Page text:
TIFF is the most comprehensively capable format for image data, supporting nearly any kind of components. Let’s dive in and see how it does that.
The Tagged Image File Format (TIFF) is an all-purpose container format that supports a nearly infinite variety of image types and component combinations. The name of the format gives a clue to its power. TIFF does very little to specify image encoding, but instead provides a flexible framework for the storage of complex image objects through the robust use of tags. Although the most recent TIFF specification dates back to 1993, it’s possible to include nearly all innovations in imaging technology in a saved TIFF.
The key to TIFF’s flexibility is the Image File Directory (IFD) structure of the file. TIFF was designed to be extensible, allowing new imaging components to be defined and added as a “subfile.” As new methods of image compositing, adjusting and other manipulations were developed, it became possible to save this data into TIFF by defining a new IFD structure. This has allowed TIFF to support image features that were not even contemplated at the date of the last written specification.
Note that many of the components that can be saved in a TIFF may be proprietary and only “understood” by one specific application. For instance, adjustment layers that can be saved in a TIFF by Photoshop typically cannot be understood by other applications. This could create a problem for interoperability if not for the requirement of a baseline image as described below.
The baseline image
There is another feature of TIFF that has led to its wide adoption as the most capable and compatible image container. The TIFF specification requires that whenever there are multiple components included in a TIFF, there is always a full-resolution, full quality composite of the finished image in the file. This composite is supposed to conform to certain standardized characteristics for pixel layout, color and compression. By including this baseline image, TIFF remains technically compatible with any other program, even if the rest of the TIFF is filled with incomprehensible IFD components.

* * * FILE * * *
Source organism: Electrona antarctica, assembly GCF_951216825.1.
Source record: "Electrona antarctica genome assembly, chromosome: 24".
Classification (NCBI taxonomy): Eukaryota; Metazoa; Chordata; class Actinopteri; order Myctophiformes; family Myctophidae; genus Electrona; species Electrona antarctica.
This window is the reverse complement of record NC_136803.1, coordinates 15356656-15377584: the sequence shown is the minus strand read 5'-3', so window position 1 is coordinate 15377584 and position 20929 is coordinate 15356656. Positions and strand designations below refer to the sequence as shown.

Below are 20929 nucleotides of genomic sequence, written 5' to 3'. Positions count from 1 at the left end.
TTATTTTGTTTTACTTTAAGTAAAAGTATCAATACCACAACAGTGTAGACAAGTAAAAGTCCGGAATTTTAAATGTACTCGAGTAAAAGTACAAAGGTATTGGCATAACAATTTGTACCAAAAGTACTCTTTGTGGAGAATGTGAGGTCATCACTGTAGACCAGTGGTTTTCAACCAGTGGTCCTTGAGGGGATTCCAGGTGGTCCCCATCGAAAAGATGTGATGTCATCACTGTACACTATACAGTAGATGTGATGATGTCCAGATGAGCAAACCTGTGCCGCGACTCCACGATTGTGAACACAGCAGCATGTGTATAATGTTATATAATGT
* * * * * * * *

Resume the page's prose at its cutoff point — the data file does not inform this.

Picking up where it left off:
The gold standard for archives
The IFD structure along with the required baseline image make TIFF an extremely popular choice as an archival image format. TIFF has long been considered the gold standard for archiving. For images that began their digital lives as traditional RGB scans, this remains true.
However, the popularity of digital cameras as image capture devices has begun to change this calculation. Traditional TIFF images are not designed to support the original data in camera raw files. Therefore, converting camera raw originals requires that a destructive transformation be applied to the raw data in order to create the TIFF. In order to also save a copy of the original image data, it’s necessary to save an additional file, or to save the raw data into an IFD inside the TIFF, which is not a standardized operation.
We will see how DNG addresses the shortcomings of TIFF as a camera raw archive file a little later.
As outlined above, a properly-created TIFF file should be widely compatible with many applications and operating systems, even when subfile IFDs are not understood by the application. The TIFF specification requires that IFDs which are not understood be ignored when opening, but should be preserved if the full TIFF is saved into a new layered file. Because TIFF supports a wide array of color models and bit depths, it’s possible that certain applications will be unable to open a TIFF file because the program does not understand that color model (e.g., a CMYK TIFF may be unreadable to a web browser).
Supported color models